what are some common misdiagnosis for underactive thyroid? if a blood test comes back normal, some doctor may diagnose you as depressed and start you on antidepressants.
It Wasn’t Depression
if that doesn’t work and your thyroid level increases, the doctor my diagnose you with hypothyroidism and start you on medication Synthroid. while the drug can push the test results back into the normal range, if you still do not feel well, get a second opinion. it may be a hormone imbalance so see an endocrinologist.
A Common Struggle
thyroid disorders so hard to detect because doctors don’t agree on how to interpret screening tests. there are also several tests that check thyroid function, but many doctors use just one. in some cases, like when test results are borderline “normal,” symptoms should be given extra weight when deciding on treatment.
One Test, Many Interpretations
your thyroid gland plays a crucial role in regulating just about everything, including your heart rate, metabolism, muscles and mood. if your thyroid is underactive (hypothyroidism), it’s not making enough thyroid hormone, so your body starts pumping out extra thyroid-stimulating hormone (TSH), which makes your TSH levels high. Insufficient amounts of thyroid hormone can cause symptoms like weight gain, fatigue, chills, and dry skin, hair and nails. on the other hand, when your thyroid is making too much thyroid hormone, you’ve got an overactive thyroid (hyperthyroidism), which causes weight loss, insomnia and anxiety. doctors differ on what should be considered normal.
also TSH screening isn’t the only one. doctors can also test for antibodies. not all doctors order this additional blood test.
some doctors also believe in measuring two forms of thyroid hormone (T3 and T4).
When Symptoms Matter More
although you may have all of the classic signs of an underactive thyroid – fatigue, weight gain, hair loss and dry skin – your TSH may still be normal, though borderline. several doctors may rule out other conditions, an endocrinologist may as different questions, giving another opinion and medication.
many doctors aren’t willing to do the same, because the symptoms of hypothyroidism can mimic issues like anemia, type 2 diabetes, sleep deprivation and depression. no one wants to overeat, since that can cause cardiovascular problems or osteoporosis.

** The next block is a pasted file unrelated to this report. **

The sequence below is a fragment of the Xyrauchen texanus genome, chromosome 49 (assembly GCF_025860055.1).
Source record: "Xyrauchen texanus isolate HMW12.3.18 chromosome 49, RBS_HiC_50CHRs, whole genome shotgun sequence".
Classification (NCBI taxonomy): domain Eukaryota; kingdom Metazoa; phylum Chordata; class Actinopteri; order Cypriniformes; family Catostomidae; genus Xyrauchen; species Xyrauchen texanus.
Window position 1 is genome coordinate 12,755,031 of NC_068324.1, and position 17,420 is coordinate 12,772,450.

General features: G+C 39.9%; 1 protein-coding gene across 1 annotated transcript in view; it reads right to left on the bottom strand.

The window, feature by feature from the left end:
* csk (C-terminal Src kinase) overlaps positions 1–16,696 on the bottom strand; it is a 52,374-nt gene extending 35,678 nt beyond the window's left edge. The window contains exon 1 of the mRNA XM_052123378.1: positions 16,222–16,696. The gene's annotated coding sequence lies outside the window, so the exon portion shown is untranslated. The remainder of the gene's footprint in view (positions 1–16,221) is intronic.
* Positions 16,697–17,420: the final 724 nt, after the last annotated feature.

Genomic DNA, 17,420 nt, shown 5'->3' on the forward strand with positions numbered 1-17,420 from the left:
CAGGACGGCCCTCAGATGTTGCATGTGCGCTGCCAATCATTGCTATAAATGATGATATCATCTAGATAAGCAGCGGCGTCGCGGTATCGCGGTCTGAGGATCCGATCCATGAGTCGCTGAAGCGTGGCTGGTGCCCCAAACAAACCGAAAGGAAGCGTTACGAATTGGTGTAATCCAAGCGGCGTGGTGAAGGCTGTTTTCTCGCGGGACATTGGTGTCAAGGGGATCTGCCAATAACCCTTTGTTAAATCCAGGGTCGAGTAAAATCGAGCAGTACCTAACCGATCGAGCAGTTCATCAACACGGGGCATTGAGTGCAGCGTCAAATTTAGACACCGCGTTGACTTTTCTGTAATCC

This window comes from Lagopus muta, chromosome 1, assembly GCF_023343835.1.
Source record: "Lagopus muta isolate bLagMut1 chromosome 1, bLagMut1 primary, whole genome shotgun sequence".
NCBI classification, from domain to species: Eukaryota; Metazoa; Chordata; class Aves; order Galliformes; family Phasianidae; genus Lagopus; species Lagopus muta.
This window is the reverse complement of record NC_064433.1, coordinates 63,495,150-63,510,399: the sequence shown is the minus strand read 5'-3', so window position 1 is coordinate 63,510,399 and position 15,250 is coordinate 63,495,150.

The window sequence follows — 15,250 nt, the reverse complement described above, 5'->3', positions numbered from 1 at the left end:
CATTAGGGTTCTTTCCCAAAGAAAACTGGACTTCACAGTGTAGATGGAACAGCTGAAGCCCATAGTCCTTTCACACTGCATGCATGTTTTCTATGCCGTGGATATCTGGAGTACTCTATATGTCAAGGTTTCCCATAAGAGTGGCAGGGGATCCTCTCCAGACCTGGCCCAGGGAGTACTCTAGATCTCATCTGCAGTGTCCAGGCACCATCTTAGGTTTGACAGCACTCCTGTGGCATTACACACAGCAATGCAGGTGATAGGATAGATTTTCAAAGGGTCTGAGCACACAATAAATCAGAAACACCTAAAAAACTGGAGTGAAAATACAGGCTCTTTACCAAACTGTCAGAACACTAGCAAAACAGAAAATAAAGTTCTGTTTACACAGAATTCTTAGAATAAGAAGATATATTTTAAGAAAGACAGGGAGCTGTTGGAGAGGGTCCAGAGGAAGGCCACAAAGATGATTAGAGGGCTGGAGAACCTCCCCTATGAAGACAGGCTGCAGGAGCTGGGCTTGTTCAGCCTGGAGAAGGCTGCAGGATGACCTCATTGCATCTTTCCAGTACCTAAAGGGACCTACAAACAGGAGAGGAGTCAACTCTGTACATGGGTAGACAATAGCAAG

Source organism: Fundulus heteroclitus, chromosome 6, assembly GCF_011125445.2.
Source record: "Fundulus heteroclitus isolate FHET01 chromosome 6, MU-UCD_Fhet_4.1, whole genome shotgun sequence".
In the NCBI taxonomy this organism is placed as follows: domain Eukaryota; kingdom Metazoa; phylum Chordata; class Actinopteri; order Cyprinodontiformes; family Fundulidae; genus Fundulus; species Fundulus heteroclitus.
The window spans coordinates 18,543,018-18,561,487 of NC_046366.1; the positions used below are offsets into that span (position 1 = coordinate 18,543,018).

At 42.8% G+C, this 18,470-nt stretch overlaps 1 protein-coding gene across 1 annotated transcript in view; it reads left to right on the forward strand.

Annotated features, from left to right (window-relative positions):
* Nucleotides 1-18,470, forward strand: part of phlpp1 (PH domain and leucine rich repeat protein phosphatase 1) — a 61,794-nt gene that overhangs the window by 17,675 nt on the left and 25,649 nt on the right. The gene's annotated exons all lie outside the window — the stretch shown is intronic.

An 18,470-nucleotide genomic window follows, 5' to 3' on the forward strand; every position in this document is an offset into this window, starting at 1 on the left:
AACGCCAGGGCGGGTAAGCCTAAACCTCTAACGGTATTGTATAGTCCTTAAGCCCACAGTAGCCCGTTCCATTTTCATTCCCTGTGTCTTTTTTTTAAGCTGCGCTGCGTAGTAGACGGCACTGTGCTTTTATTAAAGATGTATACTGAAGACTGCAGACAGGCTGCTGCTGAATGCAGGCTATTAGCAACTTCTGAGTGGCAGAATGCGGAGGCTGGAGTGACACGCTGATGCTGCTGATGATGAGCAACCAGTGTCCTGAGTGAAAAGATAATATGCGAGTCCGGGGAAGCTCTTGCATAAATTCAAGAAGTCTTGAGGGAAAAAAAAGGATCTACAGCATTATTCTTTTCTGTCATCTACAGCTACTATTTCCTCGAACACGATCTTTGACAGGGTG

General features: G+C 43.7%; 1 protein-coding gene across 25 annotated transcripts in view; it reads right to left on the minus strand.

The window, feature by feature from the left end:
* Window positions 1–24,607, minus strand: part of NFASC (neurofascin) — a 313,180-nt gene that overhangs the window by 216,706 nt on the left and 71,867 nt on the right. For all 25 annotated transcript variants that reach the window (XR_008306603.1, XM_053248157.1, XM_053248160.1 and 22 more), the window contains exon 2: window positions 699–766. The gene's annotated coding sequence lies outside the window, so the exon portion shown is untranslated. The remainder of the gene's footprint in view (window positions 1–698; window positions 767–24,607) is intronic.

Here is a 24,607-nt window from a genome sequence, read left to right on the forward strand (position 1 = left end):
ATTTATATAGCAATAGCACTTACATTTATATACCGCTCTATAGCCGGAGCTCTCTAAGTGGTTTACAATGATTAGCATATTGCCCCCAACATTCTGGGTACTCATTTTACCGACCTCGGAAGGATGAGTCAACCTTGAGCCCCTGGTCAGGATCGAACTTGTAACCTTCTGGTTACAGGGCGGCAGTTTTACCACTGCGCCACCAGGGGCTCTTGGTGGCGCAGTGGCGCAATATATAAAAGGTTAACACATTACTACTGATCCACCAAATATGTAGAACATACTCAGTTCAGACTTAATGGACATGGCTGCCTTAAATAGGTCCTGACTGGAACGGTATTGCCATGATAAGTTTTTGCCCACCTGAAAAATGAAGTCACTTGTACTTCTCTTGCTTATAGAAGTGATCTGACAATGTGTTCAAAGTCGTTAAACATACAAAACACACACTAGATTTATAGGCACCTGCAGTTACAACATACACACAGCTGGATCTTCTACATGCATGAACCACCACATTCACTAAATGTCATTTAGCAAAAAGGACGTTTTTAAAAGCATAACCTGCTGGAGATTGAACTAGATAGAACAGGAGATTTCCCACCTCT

the results of blood tests almost always determine whether or not you have an underactive or overactive thyroid, but sometimes it makes sense to give symptoms more weight than you would otherwise. other health problems must be ruled out, a patient’s TSH must be borderline, and she should have symptoms as well as other signs that point to a thyroid disorder.
Getting To the Bottom of It
since it can be so hard to get the right diagnosis and treatment, you may have to be your own advocate. here are some timps:
- Know Your TSH Number. most primary care doctors say that a TSH level between 0.5 and 5.0 mIU/L is normal. but many endocrinologists use a narrower, lower range (between 0.3 and 3.0). so know your number.
- See a Good Endocrinologist. find one who treats people with a wide range of hormone conditions, including diabetes and adrenal gland problems. you want one that treats other conditions so they can see other causes as well.
- If Your TSH is Borderline, Ask for a Repeat Test and an Anti-TPO Test. TSH levels can fluctuate from day to day. Wait 4 to 6 weeks for a follow-up test. the anti-TPO test will reveal whether you have Hashimoto’s disease.
- Rule Out Other Health Conditions. make sure you also get a blood glucose test for diabetes, a ferritin test for anemia and a mental health screening for depression.
If you have hypothyroidism, taking a thyroid hormone replacement medication is a must. but there are things you can do to help those meds work better:
- Eat Foods Rich in Selenium. This mineral helps convert thyroid hormone into a form that your cells can use, i.e. Brazil nuts, seeds and grains, chicken, brown rice and eggs. Don’t overdo it if you’re at risk for diabetes – some studies show that selenium raises your risk.
- Tell Your Doctor or Pharmacist About Any Other Drugs You Take.
Some antidepressants can affect how much thyroid hormone you need and blood thinners can become more potent if you’re taking thyroid medication.
- Be Careful with Antacids that Contain Calcium or Aluminum. They can also block the absorption of thyroid hormone. Wait at least an hour after taking your thyroid meds before you reach for one. Waiting 4 hours may be even safer.
- Don’t Take Your Thyroid Medication at the Same Time as Calcium or Iron Supplements. Both nutrients can prevent thyroid hormone from being properly absorbed, so take them at least 1 hour apart.
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